Language Selection

English French German Italian Portuguese Spanish

Absolute Linux 14.0 - Still Needs Refinement

Filed under
Linux

I haven't upgraded to Slackware 14 yet and in a moment of madness obliterated my old install to start all afresh. That leaves some room to try the new release of Absolute Linux first which of course is based on Slackware. So here we go.

As expected Absolute Linux 14.0 is not radically different from 13.1, details of which you can read here. Besides the usual package updates that Slackware itself has undergone as well there isn't a lot to tell on the surface. Underneath Slackware is now using kmod to load modules but that is pretty irrelevant to the desktop user experience. Absolute is still centered around IceWM which is why it was tailored in the first place but also offers Fluxbox as another light weight alternative. It is still 32-bit for the i686 architecture only, in keeping with its target market of older but not too old PC's, i.e. no 486 processors any longer. It is fully compatible with SlackBuilds and Slackware repositories. Like other derivatives it also still uses a slightly modified version of that old ncurses installer, only in gray.

rest here




More in Tux Machines

Tizen and Android

Open source is mission critical for Europe’s air traffic

It is entirely possible to use open source in a highly regulated environment such as air traffic control, says Dr Gerolf Ziegenhain, Head of Linux Competence & Service Centre (LCSC) in Mainz (Germany). Open source service providers can shield an organisation from the wide variety of development processes in the open source community. Read more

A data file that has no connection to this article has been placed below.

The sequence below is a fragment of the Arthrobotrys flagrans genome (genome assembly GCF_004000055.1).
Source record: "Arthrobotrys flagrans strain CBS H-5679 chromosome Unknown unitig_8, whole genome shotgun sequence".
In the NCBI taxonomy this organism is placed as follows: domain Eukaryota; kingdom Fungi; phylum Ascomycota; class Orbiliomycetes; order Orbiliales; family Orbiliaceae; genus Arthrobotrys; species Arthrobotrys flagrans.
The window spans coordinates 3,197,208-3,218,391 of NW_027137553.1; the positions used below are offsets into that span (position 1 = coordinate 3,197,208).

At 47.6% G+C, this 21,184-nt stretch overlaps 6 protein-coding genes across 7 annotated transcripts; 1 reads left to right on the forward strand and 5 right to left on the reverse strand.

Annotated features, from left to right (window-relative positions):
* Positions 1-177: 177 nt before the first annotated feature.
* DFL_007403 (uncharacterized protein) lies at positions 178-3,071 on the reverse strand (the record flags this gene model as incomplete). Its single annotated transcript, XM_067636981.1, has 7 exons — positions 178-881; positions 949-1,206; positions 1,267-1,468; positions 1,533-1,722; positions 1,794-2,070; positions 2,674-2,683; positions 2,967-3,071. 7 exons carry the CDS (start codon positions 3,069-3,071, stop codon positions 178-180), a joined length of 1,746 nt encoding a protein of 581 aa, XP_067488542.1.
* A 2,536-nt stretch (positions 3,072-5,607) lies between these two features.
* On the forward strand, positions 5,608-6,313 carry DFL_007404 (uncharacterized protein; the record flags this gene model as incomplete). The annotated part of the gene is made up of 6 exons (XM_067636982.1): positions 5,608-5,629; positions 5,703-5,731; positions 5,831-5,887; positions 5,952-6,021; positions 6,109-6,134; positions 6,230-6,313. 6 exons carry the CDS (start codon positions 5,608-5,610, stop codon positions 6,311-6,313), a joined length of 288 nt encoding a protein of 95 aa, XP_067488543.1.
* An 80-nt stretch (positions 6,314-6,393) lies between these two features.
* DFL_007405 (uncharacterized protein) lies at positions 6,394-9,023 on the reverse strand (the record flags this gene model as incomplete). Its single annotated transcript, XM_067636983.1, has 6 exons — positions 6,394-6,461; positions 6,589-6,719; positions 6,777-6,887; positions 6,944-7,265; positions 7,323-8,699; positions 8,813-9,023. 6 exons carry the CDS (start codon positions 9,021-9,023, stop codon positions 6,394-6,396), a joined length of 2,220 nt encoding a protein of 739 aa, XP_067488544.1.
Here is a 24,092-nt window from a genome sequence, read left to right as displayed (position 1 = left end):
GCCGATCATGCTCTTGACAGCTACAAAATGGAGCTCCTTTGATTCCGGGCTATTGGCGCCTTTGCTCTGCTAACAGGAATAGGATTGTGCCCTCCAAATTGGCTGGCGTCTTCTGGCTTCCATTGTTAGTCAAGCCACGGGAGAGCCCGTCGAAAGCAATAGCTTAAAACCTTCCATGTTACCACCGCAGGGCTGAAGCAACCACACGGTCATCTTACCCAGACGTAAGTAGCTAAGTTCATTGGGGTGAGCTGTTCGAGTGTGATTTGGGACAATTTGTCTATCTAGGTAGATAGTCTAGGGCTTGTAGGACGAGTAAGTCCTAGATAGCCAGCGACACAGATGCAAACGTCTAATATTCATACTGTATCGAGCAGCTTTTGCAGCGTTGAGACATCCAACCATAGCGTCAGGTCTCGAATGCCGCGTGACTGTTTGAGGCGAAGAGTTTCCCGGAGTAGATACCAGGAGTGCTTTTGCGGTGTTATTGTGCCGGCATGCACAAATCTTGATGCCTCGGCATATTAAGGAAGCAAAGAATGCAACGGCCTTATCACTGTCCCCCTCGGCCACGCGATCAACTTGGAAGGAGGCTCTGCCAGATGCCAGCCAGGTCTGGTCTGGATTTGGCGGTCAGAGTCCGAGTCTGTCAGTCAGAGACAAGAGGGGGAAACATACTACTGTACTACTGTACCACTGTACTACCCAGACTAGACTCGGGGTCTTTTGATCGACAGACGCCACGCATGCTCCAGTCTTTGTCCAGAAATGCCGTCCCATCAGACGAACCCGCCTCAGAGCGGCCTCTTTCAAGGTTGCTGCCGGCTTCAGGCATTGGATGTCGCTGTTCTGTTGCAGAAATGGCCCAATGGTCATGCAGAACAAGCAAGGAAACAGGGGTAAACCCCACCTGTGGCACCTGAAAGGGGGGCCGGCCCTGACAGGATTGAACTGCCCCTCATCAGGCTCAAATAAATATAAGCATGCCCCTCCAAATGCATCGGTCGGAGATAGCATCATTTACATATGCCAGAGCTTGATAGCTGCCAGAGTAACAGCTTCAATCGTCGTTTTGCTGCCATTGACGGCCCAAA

today's leftovers

  • DRM display resource leasing (kernel side)
    So, you've got a fine head-mounted display and want to explore the delights of virtual reality. Right now, on Linux, that means getting the window system to cooperate because the window system is the DRM master and holds sole access to all display resources. So, you plug in your device, play with RandR to get it displaying bits from the window system and then carefully configure your VR application to use the whole monitor area and hope that the desktop will actually grant you the boon of page flipping so that you will get reasonable performance and maybe not even experience tearing. Results so far have been mixed, and depend on a lot of pieces working in ways that aren't exactly how they were designed to work.
  • GUADEC accommodation
    At this year’s GUADEC in Manchester we have rooms available for you right at the venue in lovely modern student townhouses. As I write this there are still some available to book along with your registration. In a couple of days we have to a final numbers to the University for how many rooms we want, so it would help us out if all the folk who want a room there could register and book one now if you haven’t already done so! We’ll have some available for later booking but we have to pay up front for them now so we can’t reserve too many.
  • Kickstarter for Niryo One, open source 6-axis 3D printed robotic arm, doubles campaign goal
    A Kickstarter campaign for the Niryo One, an open source 3D printed 6-axis robotic arm, has more than doubled its €20,000 target after just a couple of days. The 3D printed robot is powered by Arduino, Raspberry Pi, and Robot Operating System.
  • Linux Action Show to End Eleven Year Run at LFNW
    Jupiter Broadcasting’s long-running podcast, Linux Action Show, will soon be signing off the air…er, fiber cable, for the last time. The show first streamed on June 10, 2006 and was hosted by “Linux Tycoon” Bryan Lunduke and Jupiter Broadcasting founder Chris Fisher. Lunduke left the show in 2012, replaced by Matt Hartley, who served as co-host for about three years. The show is currently hosted by Fisher and Noah Chelliah, president of Altispeed, an open source technology company located in Grand Forks, North Dakota.

New Emojis Come, Celtx Goes Away